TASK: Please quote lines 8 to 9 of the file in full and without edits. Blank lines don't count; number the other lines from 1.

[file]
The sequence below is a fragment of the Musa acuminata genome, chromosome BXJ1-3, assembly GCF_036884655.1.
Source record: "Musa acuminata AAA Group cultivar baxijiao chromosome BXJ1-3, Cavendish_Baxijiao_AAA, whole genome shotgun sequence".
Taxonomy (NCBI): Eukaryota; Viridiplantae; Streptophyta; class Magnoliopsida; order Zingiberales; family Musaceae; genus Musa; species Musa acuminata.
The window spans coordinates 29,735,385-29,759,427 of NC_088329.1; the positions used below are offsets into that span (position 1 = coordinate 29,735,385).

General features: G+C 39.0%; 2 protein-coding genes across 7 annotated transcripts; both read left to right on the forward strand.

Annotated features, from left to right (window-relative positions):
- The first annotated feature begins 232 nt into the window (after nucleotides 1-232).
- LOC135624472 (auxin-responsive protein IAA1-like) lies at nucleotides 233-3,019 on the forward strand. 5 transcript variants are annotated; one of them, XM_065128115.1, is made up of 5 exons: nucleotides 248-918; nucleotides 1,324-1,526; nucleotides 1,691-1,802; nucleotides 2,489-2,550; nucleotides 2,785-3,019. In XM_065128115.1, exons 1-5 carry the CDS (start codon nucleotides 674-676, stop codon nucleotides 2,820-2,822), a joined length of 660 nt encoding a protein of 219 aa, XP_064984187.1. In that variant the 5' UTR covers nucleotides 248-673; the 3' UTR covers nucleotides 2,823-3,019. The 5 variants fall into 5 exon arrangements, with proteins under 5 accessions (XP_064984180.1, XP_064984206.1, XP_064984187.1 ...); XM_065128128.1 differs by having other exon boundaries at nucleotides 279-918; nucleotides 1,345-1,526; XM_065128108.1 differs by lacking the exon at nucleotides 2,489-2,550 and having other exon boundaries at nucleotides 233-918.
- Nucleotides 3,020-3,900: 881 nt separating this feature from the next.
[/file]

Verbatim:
- LOC135624472 (auxin-responsive protein IAA1-like) lies at nucleotides 233-3,019 on the forward strand. 5 transcript variants are annotated; one of them, XM_065128115.1, is made up of 5 exons: nucleotides 248-918; nucleotides 1,324-1,526; nucleotides 1,691-1,802; nucleotides 2,489-2,550; nucleotides 2,785-3,019. In XM_065128115.1, exons 1-5 carry the CDS (start codon nucleotides 674-676, stop codon nucleotides 2,820-2,822), a joined length of 660 nt encoding a protein of 219 aa, XP_064984187.1. In that variant the 5' UTR covers nucleotides 248-673; the 3' UTR covers nucleotides 2,823-3,019. The 5 variants fall into 5 exon arrangements, with proteins under 5 accessions (XP_064984180.1, XP_064984206.1, XP_064984187.1 ...); XM_065128128.1 differs by having other exon boundaries at nucleotides 279-918; nucleotides 1,345-1,526; XM_065128108.1 differs by lacking the exon at nucleotides 2,489-2,550 and having other exon boundaries at nucleotides 233-918.
- Nucleotides 3,020-3,900: 881 nt separating this feature from the next.